IT Digest Interview with Sergio Serra, Product Head, InMobi

IT Digest Interview with Sergio Serra, Product Head, InMobi

IT Digest Interview with Sergio Serra, Product Head, InMobiHi Sergio, could you tell us about your journey in the AdTech industry?

I’ve been working in this space for about a decade. During my college years, I collaborated with one of the biggest social networks back in Europe, before ‘social network’ was even a term. We would offer a platform to create free forums and blogs. In turn, the users would have to live with advertising populating their spaces.

Along with developing programming skills, this opportunity gave me a good understanding of ad tech and monetization dynamics for publishers. This really captured my interest as I could apply both programming and economics to very relevant, real-life problem statements. Fast forward three years, I landed at InMobi and fell in love with its culture and growth opportunities. That was 2015 and since then I have been helping build out the InMobi Exchange.

Also Read: IT Digest Interview with Leslie Alore, Global VP of Growth Marketing, Ivanti

What challenges did the COVID-19 pandemic pose for you and your team?

From a business perspective, despite an immediate and short-term softness due to uncertainty that so many felt, COVID-19 turned out to be a good opportunity for the ecosystem. Users consumed more and more in-app and web content on their mobile devices, generating higher volumes that drove recent stats that show people spend as much as 4.5 hours on their phones each day.

From a people standpoint, the pandemic caused all of us to readapt and think through how we can work most effectively when we’re remote and not in the same office each day. As a global company that works across many time zones, we were used to collaborating with our colleagues across the globe at different hours and through video conferencing, but this was an extreme version of that.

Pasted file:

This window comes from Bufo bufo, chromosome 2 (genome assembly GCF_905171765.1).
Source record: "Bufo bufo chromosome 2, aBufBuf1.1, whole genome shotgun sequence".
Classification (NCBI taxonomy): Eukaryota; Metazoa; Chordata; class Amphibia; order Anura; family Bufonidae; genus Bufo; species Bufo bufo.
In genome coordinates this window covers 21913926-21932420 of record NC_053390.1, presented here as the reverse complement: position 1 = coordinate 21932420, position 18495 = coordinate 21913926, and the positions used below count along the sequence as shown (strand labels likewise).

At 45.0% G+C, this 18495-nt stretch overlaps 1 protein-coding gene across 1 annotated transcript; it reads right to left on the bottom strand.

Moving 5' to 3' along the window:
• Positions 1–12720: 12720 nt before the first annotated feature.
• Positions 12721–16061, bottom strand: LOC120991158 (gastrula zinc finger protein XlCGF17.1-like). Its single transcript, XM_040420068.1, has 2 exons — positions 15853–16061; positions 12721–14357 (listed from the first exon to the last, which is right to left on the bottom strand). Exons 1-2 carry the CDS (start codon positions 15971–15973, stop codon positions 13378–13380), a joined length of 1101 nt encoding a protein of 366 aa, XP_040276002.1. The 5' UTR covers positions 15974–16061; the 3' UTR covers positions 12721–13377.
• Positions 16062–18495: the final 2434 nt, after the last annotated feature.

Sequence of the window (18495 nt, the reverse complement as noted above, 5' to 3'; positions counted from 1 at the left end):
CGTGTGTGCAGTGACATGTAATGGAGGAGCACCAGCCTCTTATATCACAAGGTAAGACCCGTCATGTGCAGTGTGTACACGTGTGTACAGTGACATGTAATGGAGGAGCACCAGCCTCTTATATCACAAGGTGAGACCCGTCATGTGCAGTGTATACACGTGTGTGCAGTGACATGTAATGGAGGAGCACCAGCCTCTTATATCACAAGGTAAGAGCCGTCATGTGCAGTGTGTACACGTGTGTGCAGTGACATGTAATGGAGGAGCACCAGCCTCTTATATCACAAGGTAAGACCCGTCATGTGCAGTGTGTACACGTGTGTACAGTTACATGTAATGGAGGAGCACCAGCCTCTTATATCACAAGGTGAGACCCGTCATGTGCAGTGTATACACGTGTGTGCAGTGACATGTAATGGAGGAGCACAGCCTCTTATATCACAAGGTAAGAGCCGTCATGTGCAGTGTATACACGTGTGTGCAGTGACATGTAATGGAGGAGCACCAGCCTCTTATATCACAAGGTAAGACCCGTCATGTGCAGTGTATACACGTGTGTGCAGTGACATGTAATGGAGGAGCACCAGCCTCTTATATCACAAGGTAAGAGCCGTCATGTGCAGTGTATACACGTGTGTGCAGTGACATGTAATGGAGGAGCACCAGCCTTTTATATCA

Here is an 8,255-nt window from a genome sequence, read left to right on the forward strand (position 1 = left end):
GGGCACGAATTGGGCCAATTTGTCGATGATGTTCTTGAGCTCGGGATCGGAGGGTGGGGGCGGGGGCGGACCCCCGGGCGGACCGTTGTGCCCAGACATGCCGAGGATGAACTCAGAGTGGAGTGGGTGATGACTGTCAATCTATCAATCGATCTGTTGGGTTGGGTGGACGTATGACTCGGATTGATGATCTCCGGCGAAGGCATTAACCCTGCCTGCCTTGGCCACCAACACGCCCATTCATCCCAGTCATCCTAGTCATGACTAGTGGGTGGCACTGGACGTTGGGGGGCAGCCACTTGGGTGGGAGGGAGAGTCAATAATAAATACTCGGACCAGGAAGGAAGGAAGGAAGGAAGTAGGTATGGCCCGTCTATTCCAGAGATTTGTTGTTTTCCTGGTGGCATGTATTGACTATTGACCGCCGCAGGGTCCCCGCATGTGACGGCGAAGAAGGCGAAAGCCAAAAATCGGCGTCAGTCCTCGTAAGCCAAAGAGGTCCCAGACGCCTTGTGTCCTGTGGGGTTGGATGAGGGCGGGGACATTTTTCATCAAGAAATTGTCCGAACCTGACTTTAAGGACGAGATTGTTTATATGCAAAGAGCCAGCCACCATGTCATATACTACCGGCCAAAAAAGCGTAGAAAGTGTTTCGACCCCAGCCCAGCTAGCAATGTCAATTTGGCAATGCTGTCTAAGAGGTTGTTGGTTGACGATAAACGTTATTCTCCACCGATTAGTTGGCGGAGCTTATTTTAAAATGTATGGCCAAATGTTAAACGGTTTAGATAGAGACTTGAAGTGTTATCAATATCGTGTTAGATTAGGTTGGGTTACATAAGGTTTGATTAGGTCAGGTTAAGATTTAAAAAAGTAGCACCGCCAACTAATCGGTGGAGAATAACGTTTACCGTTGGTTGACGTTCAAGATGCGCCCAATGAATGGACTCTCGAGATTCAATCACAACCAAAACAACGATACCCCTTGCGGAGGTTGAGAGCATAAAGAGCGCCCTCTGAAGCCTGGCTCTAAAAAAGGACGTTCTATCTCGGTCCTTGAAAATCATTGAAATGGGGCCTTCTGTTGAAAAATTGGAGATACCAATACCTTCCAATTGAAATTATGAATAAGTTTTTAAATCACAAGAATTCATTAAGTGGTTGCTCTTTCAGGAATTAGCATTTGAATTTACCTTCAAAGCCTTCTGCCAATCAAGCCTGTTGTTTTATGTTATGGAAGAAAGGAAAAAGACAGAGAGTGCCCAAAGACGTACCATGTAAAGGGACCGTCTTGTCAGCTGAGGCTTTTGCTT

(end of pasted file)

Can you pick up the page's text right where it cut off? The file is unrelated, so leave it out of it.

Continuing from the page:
Fortunately, human beings can adapt to almost all circumstances, especially while backed up by strong leadership and support, as we have at InMobi. Our efficiency did not collapse and, rather, collectively we were able to deliver record growth for the company.

What sets InMobi apart from the competition?

Our 15-year legacy as a mobile pioneer and continuous pursuit of innovation. InMobi has been focused on mobile monetization since the launch of the first smartphone in 2007. When it comes to adapting to new formats, regulations, or industry specifications, InMobi has historically been front and center. We have teams dedicated to optimizing the status quo and ad hoc teams to study and shape the new trends for both advertisers and publishers.

We’ve been a leader in identity and addressability and have introduced revolutionary solutions, including UnifID and AmplifID. This is not limited to an area, but it spans across multiple product lines. Innovation is key for a tech company, and I do believe this to be one of InMobi’s most important core values and advantages.

How, according to you, has the Advertising landscape evolved and will evolve in the coming years?

Personalization, measurability, and omnichannel addressability are the three major areas of evolution for advertising. When I use any given app or consume web content, I am happy to be recommended a product or service that is relevant to me, and that I could actually use. The old definition of a television commercial today seems like an oxymoron compared to current advertising capabilities: a very broad audience and targeting as well as close to impossible measurability of your ROI.